At around the age of six, children change physically, socially, and intellectually.  They become more social and interested in working in groups rather than alone.  They can grasp more abstract ideas, are interested in the why of things, and are preoccupied with fairness.  They are entering what doctor Montessori called a new plane of development. 

Characteristics of Allegro Montessori’s Elementary Program.

  • Mixed age groups
    • Your child gets to be a peer, a mentor, and a mentee during their time at Allegro.
    • It provides natural leadership opportunities for the students.
    • Each child works at their own pace, at the level they are at, independent of artificial age cut offs. 
  • Extended, Uninterrupted work periods
    • Here is what happens during that time:
      • Study in the areas of math, algebra, area, volume, geometry, reading, grammar, sentence analysis, language mechanics, word study, peace education, treaty education, geography, human history, physics, chemistry, biology, art, French, and drama, to name just a few.
      • Individual and group lessons.
      • Practice of skills until they master them.
  • A carefully prepared, beautiful environment
    • Children need to move and think to do their best work.  In our classrooms students work at child-sized tables, or on a rug on the floor, or a floor table,
    • Children are trusted to move about the classroom and attend to their own needs.  Having snack, drinking water, and going to the bathroom happen at their discretion not the teachers.  They do not need to ask permission to get up.
  • Freedom within limits
    • Responsibility and independence provide the scaffolding for independent action and behaviour.  Freedom within limits is an approach founded in trust and respect, rather than control and command. 

What separates Montessori elementary from public elementary?

  • Classroom look and feel
    • We create a home using child sized furniture, rugs, plants, animals, and decor
  • Grouping of children
    • A mixed age community, just like real life. 
    • Students are, during their stay with us allowed to be the peer, the mentee, and the mentor in the classroom depending on their age and maturity.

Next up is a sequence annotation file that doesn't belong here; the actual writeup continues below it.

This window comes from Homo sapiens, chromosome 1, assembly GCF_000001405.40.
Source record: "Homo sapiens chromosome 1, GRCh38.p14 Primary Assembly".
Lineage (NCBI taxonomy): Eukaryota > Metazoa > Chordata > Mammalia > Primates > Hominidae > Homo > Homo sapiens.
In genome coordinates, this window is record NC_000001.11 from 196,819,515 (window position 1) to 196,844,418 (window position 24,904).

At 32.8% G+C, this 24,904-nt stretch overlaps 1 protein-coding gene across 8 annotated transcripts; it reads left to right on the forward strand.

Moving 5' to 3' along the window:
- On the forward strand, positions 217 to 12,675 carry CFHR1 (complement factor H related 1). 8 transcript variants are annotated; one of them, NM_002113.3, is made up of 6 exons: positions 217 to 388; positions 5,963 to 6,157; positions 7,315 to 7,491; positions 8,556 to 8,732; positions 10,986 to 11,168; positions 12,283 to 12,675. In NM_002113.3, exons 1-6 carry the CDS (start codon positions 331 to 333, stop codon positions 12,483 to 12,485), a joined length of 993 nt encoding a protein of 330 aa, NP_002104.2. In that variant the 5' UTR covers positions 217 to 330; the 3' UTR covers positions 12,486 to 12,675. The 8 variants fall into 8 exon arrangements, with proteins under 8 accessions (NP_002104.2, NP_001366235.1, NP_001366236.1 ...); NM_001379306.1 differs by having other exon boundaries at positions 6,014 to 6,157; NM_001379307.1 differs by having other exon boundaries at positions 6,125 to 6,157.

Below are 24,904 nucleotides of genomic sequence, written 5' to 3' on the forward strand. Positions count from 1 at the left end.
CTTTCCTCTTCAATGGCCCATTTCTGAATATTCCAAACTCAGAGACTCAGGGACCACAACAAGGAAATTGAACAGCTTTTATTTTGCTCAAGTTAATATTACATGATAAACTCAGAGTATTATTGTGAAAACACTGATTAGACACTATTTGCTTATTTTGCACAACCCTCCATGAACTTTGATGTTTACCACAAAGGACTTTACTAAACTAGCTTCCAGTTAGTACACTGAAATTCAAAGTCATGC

• Schedule
    • An uninterrupted work period in the morning, followed by specialty subjects and group lessons in the afternoon.
    • Each child has the opportunity to start and complete their tasks.
    • Each child works at their own pace, choosing when and where in the classroom they do their subjects.
  • Motivation
    • Intrinsic motivation
      • Built on each student’s interests, on curiosity, on making content relevant and engaging, on the joy of mastering an activity, on the natural desire of younger children to do the work they see admired older children do in class.
      • Authentic assessment of mastery of subject matter rather than assigned arbitrary grades.
        • We master (understand and perform a piece of work without aid) an activity, and then move on to a new more difficult exercise. 
  • Role of the teacher
    • Teachers act as guides and mentors to the students
    • It is a Montessori teachers’ job to foster the natural curiosity and desire to learn that is in every student. 
    • It is a Montessori teachers’ job to foster the independent and responsible nature of the child.
  • Role of the student
    • Active members of a Montessori community
    • Plan their work schedule and take responsibility for getting it done.
    • They help each other by modeling responsible and independent behaviour, peer teaching, and mentoring.
    • They take responsibility for their classroom code of conduct and for solving class problems.
      • It is the students’ room not the adults, therefore they must have a hand in how it is run. 
  • Curriculum approach
    • A curriculum is embedded in hands-on materials that move slowly from concrete to abstract concepts throughout elementary.
    • A balance between foundational skills and expansion into science, geography, history and the arts.
    • Children move through the curriculum at different paces, having options on which areas they want to explore deeper, and on what subject matter they want to use to practice their skills (i.e. research, reading, writing).
  • Educational goals and standards
    • Enabling children to acquire Knowledge for Life—the essential knowledge, thinking skills and strength of character children need to flourish as joyful children today, and as successful adults tomorrow.

Key Resources